In 2016 Adventure Scientists contributed over 15,000 volunteer field days (that's over 41 years!) to our scientific partners to help them discover solutions to pressing environmental issues. Adria Magrath of Vashon Island, Washington, submitted one of the highest numbers of samples this year for our Global Microplastics Initiative, so we asked her to tell us why she volunteers and some of her collection stories.
By: Adria Magrath
Water holds a special place for me- I am literally surrounded by it because I live on an island. There is no bridge, which means I must take a ferry whenever I want to leave or return to my community.
As a biologist, I know that molecules of water are used to break apart the molecules of our food so that we can absorb it and transport it in our blood for energy. Water cycles from the earth to the sky and back again to grow plants, erode landforms, create weather, and support animal life from fish to people.
As an individual, I know that water is a force that fosters life. Collecting microplastic samples for Adventure Scientists is a way for me to help increase our understanding of how our habits are impacting aquatic ecosystems and perhaps bring more awareness to this element that we often take for granted.
I keep very busy teaching community college students during the academic year, as well as being a mother and tending to our family homestead in the Puget Sound. My summer months are devoted to reaping riches from the garden, traveling, and collecting scientific data. I chose to collect fresh water samples for the Global Microplastics Initiative because that was where there was the biggest need in my area. It was easy to learn the protocol, use the mobile entry form, and collect samples during my adventures.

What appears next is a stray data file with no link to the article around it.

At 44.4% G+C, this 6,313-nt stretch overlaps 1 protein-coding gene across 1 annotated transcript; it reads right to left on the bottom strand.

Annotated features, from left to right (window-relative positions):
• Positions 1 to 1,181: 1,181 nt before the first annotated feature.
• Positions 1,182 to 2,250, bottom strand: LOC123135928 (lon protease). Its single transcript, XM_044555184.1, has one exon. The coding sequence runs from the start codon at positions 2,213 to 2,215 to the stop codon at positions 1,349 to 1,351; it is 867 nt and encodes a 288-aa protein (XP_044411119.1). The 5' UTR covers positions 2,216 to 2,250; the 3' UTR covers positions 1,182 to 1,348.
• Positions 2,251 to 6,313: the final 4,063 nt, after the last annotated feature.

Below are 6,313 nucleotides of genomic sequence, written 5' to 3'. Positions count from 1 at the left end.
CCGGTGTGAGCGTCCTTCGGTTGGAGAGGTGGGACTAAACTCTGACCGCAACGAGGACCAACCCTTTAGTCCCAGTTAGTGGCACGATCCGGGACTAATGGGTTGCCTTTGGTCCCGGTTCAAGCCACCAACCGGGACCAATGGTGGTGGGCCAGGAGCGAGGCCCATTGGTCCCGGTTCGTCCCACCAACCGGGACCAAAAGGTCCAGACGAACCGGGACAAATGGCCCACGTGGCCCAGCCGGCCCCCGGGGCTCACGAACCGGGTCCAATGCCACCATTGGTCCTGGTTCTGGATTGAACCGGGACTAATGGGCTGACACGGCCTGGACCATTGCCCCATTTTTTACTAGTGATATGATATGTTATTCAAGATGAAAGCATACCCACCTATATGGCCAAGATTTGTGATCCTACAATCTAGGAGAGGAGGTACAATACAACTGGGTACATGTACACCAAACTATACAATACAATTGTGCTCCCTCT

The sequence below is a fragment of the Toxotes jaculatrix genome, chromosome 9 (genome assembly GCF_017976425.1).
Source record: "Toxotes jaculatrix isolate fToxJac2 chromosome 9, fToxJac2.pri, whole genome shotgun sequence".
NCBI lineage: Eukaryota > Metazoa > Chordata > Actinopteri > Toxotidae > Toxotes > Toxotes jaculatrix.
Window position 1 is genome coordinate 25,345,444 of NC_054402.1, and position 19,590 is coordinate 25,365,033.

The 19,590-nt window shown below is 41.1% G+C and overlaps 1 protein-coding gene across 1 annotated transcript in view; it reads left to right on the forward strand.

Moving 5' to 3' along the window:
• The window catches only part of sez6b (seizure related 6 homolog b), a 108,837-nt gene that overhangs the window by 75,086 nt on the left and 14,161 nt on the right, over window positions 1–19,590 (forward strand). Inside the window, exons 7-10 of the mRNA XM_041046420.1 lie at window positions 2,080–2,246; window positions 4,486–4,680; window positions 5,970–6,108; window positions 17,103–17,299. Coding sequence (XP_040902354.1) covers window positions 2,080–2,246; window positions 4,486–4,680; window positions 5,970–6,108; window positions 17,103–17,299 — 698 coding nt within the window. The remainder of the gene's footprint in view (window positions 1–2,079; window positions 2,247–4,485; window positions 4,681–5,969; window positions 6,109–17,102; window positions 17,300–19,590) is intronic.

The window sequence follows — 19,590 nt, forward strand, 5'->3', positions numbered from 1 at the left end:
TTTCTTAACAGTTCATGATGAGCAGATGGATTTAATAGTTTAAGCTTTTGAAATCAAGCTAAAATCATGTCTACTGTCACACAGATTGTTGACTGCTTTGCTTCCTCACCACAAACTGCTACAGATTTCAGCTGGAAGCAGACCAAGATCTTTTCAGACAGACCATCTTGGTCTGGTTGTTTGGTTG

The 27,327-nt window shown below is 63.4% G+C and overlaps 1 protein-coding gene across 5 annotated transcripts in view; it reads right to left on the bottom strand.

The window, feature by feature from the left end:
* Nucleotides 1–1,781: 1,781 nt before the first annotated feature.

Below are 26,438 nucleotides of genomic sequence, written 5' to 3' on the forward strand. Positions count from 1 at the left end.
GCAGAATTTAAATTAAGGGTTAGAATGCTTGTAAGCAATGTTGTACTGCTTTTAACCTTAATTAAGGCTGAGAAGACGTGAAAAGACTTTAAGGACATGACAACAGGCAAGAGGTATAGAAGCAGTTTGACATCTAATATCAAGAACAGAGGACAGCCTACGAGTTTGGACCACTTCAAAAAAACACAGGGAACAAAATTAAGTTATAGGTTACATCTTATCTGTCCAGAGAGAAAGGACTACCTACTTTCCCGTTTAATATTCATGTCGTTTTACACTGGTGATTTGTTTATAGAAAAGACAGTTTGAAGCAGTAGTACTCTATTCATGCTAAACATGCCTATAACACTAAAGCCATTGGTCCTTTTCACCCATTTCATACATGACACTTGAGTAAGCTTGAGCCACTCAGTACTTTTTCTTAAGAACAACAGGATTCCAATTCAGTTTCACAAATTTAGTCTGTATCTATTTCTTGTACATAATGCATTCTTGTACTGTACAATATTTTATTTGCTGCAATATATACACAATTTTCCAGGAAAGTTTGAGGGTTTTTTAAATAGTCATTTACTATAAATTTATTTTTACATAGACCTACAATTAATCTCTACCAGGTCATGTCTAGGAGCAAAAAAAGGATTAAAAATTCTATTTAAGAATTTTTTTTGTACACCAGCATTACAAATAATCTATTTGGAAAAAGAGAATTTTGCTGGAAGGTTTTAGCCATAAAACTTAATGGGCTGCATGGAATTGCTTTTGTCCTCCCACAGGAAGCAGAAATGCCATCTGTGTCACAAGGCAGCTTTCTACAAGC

In July I had my first experience leaning over a rushing riverbank to collect a water sample. I packed up my five-year old daughter and loaded my brand new high-clearance vehicle for a road trip. After visiting a hotspring near Mt. Rainier, and a cave near Mt. St Helens, we decided to follow an Oregon river valley into the Cascades. We noticed some scenic lakes on the map so I oriented in that direction.
What initially looked like a fairly short distance from the paved road on the map stretched into hours of driving on large cobbled roads high into the mountains. I became increasingly worried that we wouldn’t make camp before dark, but my daughter insisted that we push on to the lake, since she enjoys playing in water. Once we broke into the alpine zone, the road turned into nothing more than a shelf in the rocky slope. At sunset, we finally reached the scenic lake area that sat near Mt. Jefferson Wilderness on the Pacific Crest Trail (PCT).
In the lakeside campground the mosquitoes were so thick that they terrorized my daughter who now had much less motivation to play in the lake. I quickly set up the tent for her escape and constructed a smoky fire to deter the little bloodsuckers. A PCT hiker joined us, and the next morning we were able to provide him with a hearty cooked breakfast of potatoes and (our chickens’) eggs. This qualified us as “trail angels” in his book, and later he went out of his way to locate me. We’ve kept in touch ever since.
I would encourage adventurers everywhere to find ways to participate in data collection efforts such as the Global Microplastics Initiative. Because it is so resource intensive for scientists to reach all these remote places to collect samples and data, Adventure Scientists can make a huge impact.
If we can all pitch in, we all benefit. I want to live in a world dominated by ideals of reciprocity and helping others. So that’s what I do.
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